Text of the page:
Jerking The Curtain

Hi Scott, ‘pbreathing’ from the boards here. Rumours doing the rounds today, Punk/Y2J will open ‘Mania:

http://bleacherreport.com/articles/1106397

A few issues with this. Firstly, if the rationale is the need to break up the ‘three main events’ by putting Rock/Cena last and HHH/Taker in the middle, that has pretty much relegated Sheamus/Bryan to the same level as the thrown-together Show/Cody and Orton/Kane matches.

Second, combine this with the fact that the April 2nd Raw will be all about the winner of the Long/Laurinitis tag match and it’s difficult to see how the get the WWE title to be the focal point of the promotion again for a long while.

Third, that match is going to be the work-rate match of the night. Every other match, except Sheamus/Bryan, has an element that will either detract from the in-ring product (Show, Kane, arguably Taker) or distract from it (overbooking in Rock/Cena, and the 12-man tag). Every other match could look half-assed by comparison, and do you really want to throw 20 minutes of mat-work at your ‘Mania audience straight out of the gate? It’s notoriously the most open-to-the-public and least wrestling-savvy TV audience of the year.

I totally disagree.  I think that Punk and Jericho should be happy they’re getting the opener, because now they can basically get whatever they need to tell the story they want.  A Wrestlemania opener is a different beast than a regular PPV opener.  People still remember awesome matches like Owen v. Bret for a reason.  As well, Jericho can win the title without bringing the crowd down late in the show, saving the Sheamus title win for later in the night to make him seem like a bigger deal.

Jerking The Curtain

Hi Scott, ‘pbreathing’ from the boards here. Rumours doing the rounds today, Punk/Y2J will open ‘Mania:

http://bleacherreport.com/articles/1106397

A few issues with this. Firstly, if the rationale is the need to break up the ‘three main events’ by putting Rock/Cena last and HHH/Taker in the middle, that has pretty much relegated Sheamus/Bryan to the same level as the thrown-together Show/Cody and Orton/Kane matches.

Second, combine this with the fact that the April 2nd Raw will be all about the winner of the Long/Laurinitis tag match and it’s difficult to see how the get the WWE title to be the focal point of the promotion again for a long while.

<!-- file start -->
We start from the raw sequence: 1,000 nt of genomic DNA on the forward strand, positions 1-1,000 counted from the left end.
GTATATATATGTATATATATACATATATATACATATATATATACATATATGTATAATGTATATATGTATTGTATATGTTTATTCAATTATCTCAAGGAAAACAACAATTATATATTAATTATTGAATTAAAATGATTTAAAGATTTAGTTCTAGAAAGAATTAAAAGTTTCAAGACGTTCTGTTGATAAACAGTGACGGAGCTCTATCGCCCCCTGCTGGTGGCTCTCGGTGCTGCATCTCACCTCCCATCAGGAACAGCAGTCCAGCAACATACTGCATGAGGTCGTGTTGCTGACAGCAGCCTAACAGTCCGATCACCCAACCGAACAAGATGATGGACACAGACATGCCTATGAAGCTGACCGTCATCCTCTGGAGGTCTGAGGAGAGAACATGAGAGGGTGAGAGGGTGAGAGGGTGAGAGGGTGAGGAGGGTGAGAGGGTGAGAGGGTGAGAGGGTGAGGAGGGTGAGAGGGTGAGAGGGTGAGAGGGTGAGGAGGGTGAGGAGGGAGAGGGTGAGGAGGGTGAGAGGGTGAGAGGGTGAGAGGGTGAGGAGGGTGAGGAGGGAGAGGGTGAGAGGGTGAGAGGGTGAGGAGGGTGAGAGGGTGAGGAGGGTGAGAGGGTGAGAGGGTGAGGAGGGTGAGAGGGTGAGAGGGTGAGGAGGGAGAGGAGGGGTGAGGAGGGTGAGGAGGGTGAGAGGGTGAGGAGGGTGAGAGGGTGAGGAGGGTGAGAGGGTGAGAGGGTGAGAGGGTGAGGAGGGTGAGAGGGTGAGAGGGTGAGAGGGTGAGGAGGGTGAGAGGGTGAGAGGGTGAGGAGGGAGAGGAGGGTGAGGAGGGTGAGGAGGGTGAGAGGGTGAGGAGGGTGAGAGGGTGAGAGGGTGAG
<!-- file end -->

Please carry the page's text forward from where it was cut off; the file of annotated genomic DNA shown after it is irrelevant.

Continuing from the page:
Third, that match is going to be the work-rate match of the night. Every other match, except Sheamus/Bryan, has an element that will either detract from the in-ring product (Show, Kane, arguably Taker) or distract from it (overbooking in Rock/Cena, and the 12-man tag). Every other match could look half-assed by comparison, and do you really want to throw 20 minutes of mat-work at your ‘Mania audience straight out of the gate? It’s notoriously the most open-to-the-public and least wrestling-savvy TV audience of the year.

I totally disagree.  I think that Punk and Jericho should be happy they’re getting the opener, because now they can basically get whatever they need to tell the story they want.  A Wrestlemania opener is a different beast than a regular PPV opener.  People still remember awesome matches like Owen v. Bret for a reason.  As well, Jericho can win the title without bringing the crowd down late in the show, saving the Sheamus title win for later in the night to make him seem like a bigger deal.

Jerking The Curtain

Hi Scott, ‘pbreathing’ from the boards here. Rumours doing the rounds today, Punk/Y2J will open ‘Mania:

http://bleacherreport.com/articles/1106397

A few issues with this. Firstly, if the rationale is the need to break up the ‘three main events’ by putting Rock/Cena last and HHH/Taker in the middle, that has pretty much relegated Sheamus/Bryan to the same level as the thrown-together Show/Cody and Orton/Kane matches.

Second, combine this with the fact that the April 2nd Raw will be all about the winner of the Long/Laurinitis tag match and it’s difficult to see how the get the WWE title to be the focal point of the promotion again for a long while.

Third, that match is going to be the work-rate match of the night. Every other match, except Sheamus/Bryan, has an element that will either detract from the in-ring product (Show, Kane, arguably Taker) or distract from it (overbooking in Rock/Cena, and the 12-man tag). Every other match could look half-assed by comparison, and do you really want to throw 20 minutes of mat-work at your ‘Mania audience straight out of the gate? It’s notoriously the most open-to-the-public and least wrestling-savvy TV audience of the year.

I totally disagree.  I think that Punk and Jericho should be happy they’re getting the opener, because now they can basically get whatever they need to tell the story they want.  A Wrestlemania opener is a different beast than a regular PPV opener.  People still remember awesome matches like Owen v. Bret for a reason.  As well, Jericho can win the title without bringing the crowd down late in the show, saving the Sheamus title win for later in the night to make him seem like a bigger deal.